Scientists have studied the effect of wood in water and have found out some amazing facts. Up to 15 different species of fish may inhabit one submerged tree. One submerged white pine tree in Wisconsin harbored black crappie, smallmouth bass, largemouth bass, walleye, muskellunge, rock bass, bluegill, pumpkinseed, mottled sculpin, logperch, Johnny darter, yellow perch white sucker and minnows. The different species of fish use the trees in different ways. Smallmouth and largemouth bass will build their spawning nests near submerged trees. And Rock bass makes the nests under trees. These species of fish defend their nests so nesting nears underwater trees means less perimeter to defend. Smaller fish like blue gills use the submerged branches as cover while bigger fish like walleyes and northern lurk about the trees looking for a meal. Some types of minnows will actually spawn in the holes in the tree to protect their eggs. Other studies have shown that invertebrate species also thrive in the underwater woods. Turtles and birds use the emergent portion of the trees to roost and as a sunning station. Amphibians need the structures provided by submerged trees to lay their eggs. A lack of wood means the eggs will be concentrated in smaller areas and make the eggs more susceptible to predation. Studies show that lakes with fewer submerged trees have fewer amphibians. Birds like egrets and herons find the trees great places to catch supper.
In addition to providing a place for fish and other critters to live, trees have many other positive effects on lakes. The trees lessen the power of waves and of ice that impact the shore: Thus reducing erosion by these two forces. As a result plants are able to germinate and take root near the shore where there are submerged trees. The trees preventing erosions and allowing vegetation to grow on the shore has a multiplier effect for healthy lakes. The grasses filter out run off and reduce phosphorus entering the lake and the bugs that live in the grasses end up feeding the fish in the water.
Trees can last a very long time in the water. Some studies have found that white pines can last as long as 900 years under water! How long a tree lasts is dependent on the species of tree. Aspen has the shortest underwater life span while the eastern white pine can last up to 900 years. The more branches a trees has underwater the better the habitat it provides for more species of critters. However, as the tree begins to rot under water and loses its small branches it still provide good habitat for many critters and even some fish and invertebrates prefer to hang out in or near the trunk of the tree rather than in the branches.
If trees are so good for lakes and river why is there a dearth of trees in most of the lakes in Wisconsin? The answer is shore land development. Building that dream home on that dream lake shore is about the worst action that can be done to a lake. One study in Maine looked at two similar lakes; one that was undeveloped and one that had significant development. The study found a 720 percent increase in phosphorus runoff in the developed lake.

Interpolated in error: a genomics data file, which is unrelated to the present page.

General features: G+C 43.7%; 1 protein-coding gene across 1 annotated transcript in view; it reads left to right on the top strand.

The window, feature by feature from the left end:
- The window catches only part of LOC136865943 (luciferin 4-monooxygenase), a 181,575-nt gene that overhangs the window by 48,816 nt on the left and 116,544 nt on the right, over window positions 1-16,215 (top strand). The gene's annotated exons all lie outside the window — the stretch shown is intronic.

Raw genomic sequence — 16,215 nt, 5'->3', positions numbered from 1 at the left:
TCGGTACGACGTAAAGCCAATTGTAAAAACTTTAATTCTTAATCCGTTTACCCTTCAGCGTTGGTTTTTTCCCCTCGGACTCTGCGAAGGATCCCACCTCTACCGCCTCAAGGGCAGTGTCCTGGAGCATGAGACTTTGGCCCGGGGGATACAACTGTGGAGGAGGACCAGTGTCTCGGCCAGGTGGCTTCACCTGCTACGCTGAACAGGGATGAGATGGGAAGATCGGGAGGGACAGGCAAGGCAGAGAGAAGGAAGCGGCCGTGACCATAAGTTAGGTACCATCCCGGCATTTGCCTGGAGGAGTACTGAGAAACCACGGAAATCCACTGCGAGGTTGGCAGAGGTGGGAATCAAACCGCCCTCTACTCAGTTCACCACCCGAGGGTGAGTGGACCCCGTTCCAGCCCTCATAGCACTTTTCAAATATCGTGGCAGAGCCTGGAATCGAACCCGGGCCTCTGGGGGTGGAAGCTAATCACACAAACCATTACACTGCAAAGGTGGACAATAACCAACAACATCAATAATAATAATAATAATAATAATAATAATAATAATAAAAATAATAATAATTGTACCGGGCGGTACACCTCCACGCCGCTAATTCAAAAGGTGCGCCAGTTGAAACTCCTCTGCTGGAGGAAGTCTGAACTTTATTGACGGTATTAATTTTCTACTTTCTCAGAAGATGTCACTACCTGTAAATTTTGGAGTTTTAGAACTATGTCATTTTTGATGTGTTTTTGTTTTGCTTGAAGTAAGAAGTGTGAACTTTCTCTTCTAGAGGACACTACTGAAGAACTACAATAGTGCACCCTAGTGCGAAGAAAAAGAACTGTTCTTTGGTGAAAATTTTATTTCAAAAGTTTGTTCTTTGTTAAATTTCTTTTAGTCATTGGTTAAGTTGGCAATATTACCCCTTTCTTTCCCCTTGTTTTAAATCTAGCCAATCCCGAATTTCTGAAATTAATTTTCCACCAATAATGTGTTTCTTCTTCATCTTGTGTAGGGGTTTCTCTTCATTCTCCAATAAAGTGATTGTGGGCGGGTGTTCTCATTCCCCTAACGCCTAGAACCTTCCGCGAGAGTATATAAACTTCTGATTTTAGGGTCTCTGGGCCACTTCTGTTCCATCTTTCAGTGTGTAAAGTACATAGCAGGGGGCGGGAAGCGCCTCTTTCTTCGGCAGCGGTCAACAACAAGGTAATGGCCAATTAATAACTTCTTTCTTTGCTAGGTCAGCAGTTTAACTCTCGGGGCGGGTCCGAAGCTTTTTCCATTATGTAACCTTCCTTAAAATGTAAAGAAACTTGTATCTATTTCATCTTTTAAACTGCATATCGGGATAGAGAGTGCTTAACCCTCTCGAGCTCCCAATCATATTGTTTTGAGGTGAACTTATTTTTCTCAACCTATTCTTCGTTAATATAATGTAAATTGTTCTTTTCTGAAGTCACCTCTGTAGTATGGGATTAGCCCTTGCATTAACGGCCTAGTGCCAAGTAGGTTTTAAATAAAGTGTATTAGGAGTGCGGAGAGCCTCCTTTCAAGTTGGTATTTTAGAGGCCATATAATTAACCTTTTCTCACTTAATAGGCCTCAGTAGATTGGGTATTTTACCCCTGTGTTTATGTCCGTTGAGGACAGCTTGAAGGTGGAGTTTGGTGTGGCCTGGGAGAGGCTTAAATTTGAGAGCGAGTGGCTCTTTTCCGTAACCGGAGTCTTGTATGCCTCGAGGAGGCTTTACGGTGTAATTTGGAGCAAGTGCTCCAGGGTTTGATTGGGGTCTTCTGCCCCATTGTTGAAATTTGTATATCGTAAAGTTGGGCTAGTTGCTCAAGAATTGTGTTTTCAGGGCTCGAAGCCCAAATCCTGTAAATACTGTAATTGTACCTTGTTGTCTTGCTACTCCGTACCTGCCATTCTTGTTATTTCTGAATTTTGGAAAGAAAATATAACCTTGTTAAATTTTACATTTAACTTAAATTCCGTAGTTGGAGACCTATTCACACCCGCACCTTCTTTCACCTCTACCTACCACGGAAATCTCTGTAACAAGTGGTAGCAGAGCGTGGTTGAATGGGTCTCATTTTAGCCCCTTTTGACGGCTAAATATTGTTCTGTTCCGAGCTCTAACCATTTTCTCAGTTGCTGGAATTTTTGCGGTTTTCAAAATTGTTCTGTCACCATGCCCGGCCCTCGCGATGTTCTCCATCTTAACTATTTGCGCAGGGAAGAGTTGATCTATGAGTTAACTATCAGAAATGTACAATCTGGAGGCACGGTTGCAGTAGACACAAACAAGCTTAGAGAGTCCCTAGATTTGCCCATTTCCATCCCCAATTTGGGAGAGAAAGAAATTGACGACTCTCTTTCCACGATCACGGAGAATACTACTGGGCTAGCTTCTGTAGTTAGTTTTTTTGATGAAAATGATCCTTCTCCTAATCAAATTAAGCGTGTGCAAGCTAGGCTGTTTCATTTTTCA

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The same portion of the bank a year after the tree drop project was installed

So what are “Wood Drops?” . I spoke with Richard Mechelke about a pilot wood drop program that was completed last year by the Dunn County Land Conservation Department at Menomin Park. He explained that Wood Drops are a method to reintroduce woody structures into developed lakes so that the woody structure will have a maximum habitat and water quality benefit. He also noted that habitat quality is as important as water quality in having a healthy lake. A highly eroded section of the lake bank was selected for the project. Mr. Mechelke noted that based on the number of old bricks found on the site, the erosion problems had been occurring for decades. The two keys to a successful Tree Drop are placing the tree in bunches and keeping the trees from floating away. C R Bryan & Sons Inc did the work on the project. Mr. praised CR Bryan for doing excellent work and for volunteering some of their time spent on the project in order to help meet the budget. Since there were no trees on the shore to use, the contractors got the trees from a nearby timber stand park. The trees were mostly pulled out by the roots. First trees were placed parallel to the shore right at the water line. Other trees were placed perpendicular to the shoreline so they extended into the lake. Some of the trees were placed in clumps and some were placed singly. About 5 to 6 feet of the logs that were perpendicular to the shoreline, were buried in the dirt to ensure they did not float away and to hold the rest of the wood in place. In areas where the trees line the shores, the trees are cut down into the water with a chain saw, and then the trunk of the tree is attached to the stump with a cable to keep it from being washed away by wind and waves.
I toured the site with Mr. Mechelke this summer and the changes are amazing. Soil erosion has been stopped, grasses and other plants are starting to take root in the once barren soil. I also observed minnows and other small fish swimming around the submerged wood. This demonstration project has been a major success.
The Tree Drop program has been successfully implemented on several other lakes in Northern Wisconsin. One of the benefits of the programs is to diversify and expand fish habitat in the lakes, which will spread out the fish population. Spreading out the fish population will also spread out fishing pressure in the lake since anglers will have more secret holes to find fish.

2019 Conservation Congress Spring Hearings are Happening Soon

The 2019 Conservation Congress hearings will be held on April 8th at 7:00 PM. The Dunn County hearing will be held, as usual, at the Dunn County Fish and Game Club House. For a listing of all the other hearing locations in the 71 other counties in the state click on this link: https://dnr.wi.gov/About/WCC/Documents/spring_hearing/2019/2019hearinglocations.pdf